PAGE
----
A thought-provoking article that raises plenty of questions and prompted a lively debate here at Morning Data Towers!
Most of us humans have long been somewhat afraid of technological advances - especially the gathering pace at which they seem to happen. I submit in evidence a whole raft of ‘technology gone bad’ movies; my own teenage anxiety about nuclear war was writ large in 1983 film “War Games” (look it up, kids!) but I am sure you’ll have your own personal favourite in this genre.
What interested me particularly about this article is it implies that both intermediaries and insurers may be feeling that they are in real danger of becoming obsolete; the ultimate fear that all consumers will soon be purchasing all their insurance in a self-service world from machines without any other human intervention.
This led me to think of my personal bête-noir, the supermarket self-checkout. How many times I have wanted to yell at the automated ‘lady’ calmly telling me I have an unexpected item in my bagging area! Finally, a wonderful human intermediary comes along and resolve my issues; I make a silent vow never to use the self-checkout again.
Surely, though, the self-checkout technology has earnt its place in the customer service arena? If I just want to buy one or two unrestricted items that I can pop into my pocket and make a quick getaway, the self-checkout is perfect. If, however, I have more time and a full trolley including items such as alcohol, razors, an 18-rated DVD and I’ve also forgotten my shopping bags, then the traditional checkout operator is going to be my friend.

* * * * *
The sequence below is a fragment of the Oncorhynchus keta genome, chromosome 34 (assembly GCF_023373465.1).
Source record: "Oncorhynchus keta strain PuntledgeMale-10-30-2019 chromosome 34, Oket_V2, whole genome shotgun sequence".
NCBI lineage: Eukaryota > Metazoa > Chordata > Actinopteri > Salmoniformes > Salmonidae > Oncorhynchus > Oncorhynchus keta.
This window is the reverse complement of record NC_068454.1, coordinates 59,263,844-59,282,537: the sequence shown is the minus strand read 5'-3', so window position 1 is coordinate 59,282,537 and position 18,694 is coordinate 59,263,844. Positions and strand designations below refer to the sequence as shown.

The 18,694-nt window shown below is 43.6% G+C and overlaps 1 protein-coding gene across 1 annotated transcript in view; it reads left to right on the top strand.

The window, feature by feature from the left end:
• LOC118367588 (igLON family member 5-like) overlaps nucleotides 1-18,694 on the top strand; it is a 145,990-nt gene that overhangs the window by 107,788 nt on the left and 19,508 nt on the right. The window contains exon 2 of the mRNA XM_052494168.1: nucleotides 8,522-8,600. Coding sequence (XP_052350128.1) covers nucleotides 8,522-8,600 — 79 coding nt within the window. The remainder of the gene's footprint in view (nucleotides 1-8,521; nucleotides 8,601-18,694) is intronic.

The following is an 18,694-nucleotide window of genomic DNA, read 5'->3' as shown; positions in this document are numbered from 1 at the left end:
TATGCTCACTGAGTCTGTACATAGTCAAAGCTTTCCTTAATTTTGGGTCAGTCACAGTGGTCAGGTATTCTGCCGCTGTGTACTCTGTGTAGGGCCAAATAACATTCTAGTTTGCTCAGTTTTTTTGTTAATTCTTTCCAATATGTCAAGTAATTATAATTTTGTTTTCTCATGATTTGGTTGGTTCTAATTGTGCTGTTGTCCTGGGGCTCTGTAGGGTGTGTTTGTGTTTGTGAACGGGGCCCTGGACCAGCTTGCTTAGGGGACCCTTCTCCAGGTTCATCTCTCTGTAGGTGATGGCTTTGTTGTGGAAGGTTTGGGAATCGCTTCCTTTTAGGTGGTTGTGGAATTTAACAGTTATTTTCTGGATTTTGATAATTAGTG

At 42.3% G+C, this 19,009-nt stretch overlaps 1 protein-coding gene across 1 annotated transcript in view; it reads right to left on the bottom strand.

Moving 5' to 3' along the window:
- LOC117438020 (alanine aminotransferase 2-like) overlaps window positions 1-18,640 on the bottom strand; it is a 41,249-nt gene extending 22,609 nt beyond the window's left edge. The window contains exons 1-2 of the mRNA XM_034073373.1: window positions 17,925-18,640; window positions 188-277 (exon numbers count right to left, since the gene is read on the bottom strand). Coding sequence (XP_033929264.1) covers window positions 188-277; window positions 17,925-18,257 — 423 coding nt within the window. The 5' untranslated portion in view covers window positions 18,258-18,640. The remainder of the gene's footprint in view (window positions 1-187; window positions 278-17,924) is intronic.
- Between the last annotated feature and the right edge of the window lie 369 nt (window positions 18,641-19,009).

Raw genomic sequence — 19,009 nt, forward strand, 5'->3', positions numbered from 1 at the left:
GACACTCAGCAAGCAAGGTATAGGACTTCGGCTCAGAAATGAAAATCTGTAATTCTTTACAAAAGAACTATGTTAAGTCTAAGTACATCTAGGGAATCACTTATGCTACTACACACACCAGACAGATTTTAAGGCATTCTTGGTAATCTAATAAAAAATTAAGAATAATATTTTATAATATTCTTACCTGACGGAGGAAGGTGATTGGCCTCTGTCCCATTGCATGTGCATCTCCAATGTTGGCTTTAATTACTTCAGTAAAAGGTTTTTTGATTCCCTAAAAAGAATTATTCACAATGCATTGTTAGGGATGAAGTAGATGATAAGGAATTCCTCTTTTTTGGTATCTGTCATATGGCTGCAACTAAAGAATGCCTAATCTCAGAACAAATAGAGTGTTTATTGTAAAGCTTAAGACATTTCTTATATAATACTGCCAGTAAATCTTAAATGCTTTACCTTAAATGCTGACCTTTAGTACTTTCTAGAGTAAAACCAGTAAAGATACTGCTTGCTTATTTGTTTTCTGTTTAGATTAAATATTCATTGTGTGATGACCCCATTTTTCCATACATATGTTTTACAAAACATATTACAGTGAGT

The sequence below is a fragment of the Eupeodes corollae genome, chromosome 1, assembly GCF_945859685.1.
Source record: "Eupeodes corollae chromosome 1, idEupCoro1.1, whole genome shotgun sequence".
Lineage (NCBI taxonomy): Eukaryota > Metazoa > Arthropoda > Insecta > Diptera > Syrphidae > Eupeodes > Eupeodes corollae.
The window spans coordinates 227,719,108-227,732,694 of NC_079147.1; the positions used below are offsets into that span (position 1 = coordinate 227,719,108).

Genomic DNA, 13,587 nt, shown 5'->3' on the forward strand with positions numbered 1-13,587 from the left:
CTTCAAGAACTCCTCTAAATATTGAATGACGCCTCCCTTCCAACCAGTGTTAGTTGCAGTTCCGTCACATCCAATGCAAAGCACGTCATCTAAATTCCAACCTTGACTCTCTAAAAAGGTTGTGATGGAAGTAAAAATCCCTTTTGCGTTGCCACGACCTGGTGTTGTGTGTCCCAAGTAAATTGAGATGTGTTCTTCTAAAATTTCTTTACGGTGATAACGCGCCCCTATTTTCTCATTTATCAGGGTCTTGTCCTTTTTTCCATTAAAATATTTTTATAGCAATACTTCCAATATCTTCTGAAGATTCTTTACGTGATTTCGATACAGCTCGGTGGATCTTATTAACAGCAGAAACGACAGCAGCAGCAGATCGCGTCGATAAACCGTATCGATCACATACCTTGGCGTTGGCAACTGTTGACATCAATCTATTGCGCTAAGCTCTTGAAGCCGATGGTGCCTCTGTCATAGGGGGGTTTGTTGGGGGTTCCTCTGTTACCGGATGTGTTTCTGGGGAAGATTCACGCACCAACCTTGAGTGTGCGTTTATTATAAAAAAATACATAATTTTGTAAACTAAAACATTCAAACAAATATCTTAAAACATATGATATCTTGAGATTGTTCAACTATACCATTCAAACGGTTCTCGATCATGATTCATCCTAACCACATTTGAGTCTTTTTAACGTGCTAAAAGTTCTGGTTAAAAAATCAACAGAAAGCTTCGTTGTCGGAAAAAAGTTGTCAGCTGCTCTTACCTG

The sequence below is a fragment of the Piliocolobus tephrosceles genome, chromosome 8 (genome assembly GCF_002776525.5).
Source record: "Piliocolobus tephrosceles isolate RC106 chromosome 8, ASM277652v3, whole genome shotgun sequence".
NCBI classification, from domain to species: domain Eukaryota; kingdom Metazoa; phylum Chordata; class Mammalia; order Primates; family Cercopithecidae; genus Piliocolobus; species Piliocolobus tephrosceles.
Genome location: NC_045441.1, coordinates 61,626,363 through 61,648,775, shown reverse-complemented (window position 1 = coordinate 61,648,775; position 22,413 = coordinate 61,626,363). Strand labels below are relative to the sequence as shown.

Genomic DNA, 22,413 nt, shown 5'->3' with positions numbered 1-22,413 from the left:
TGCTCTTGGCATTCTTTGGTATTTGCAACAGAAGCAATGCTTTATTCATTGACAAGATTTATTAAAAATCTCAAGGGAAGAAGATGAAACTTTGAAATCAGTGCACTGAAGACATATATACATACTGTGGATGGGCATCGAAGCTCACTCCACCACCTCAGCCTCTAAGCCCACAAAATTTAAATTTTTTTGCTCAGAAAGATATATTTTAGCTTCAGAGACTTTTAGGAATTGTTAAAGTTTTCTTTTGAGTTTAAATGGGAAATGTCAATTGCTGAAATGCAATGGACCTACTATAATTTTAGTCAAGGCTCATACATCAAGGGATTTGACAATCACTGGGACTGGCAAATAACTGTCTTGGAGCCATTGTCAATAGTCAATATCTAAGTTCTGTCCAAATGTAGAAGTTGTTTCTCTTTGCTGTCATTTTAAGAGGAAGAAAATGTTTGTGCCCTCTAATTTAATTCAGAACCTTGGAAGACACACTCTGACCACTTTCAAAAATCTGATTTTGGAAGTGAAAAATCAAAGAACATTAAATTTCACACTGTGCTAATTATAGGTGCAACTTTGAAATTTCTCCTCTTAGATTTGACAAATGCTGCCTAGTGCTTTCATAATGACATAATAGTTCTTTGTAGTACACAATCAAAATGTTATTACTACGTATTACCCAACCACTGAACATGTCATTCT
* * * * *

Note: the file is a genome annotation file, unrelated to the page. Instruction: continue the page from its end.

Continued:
This allegory fits quite nicely with the seemingly never-ending angst about face-to-face versus the electronic that has been raging for decades in the London market. We can truly no longer afford to procrastinate; it’s imperative we work collaboratively to fully embrace technological solutions, creating greater efficiencies in areas such as standardised data capture, flow and analysis. This in turn frees our ‘human resources’ to demonstrate the true value of face-to-face human interaction between clients, intermediaries, underwriters and third parties. Embrace technology for the data, value your humans for the client service - it doesn’t have to be either/or!
To quote my colleague Kirstin Duffield “It's about creating an open ecosystem. And we need to move fast to stay in the running.”
All around us, the world is embracing new operating models powered by technology, but traditional insurance has so far struggled to keep up.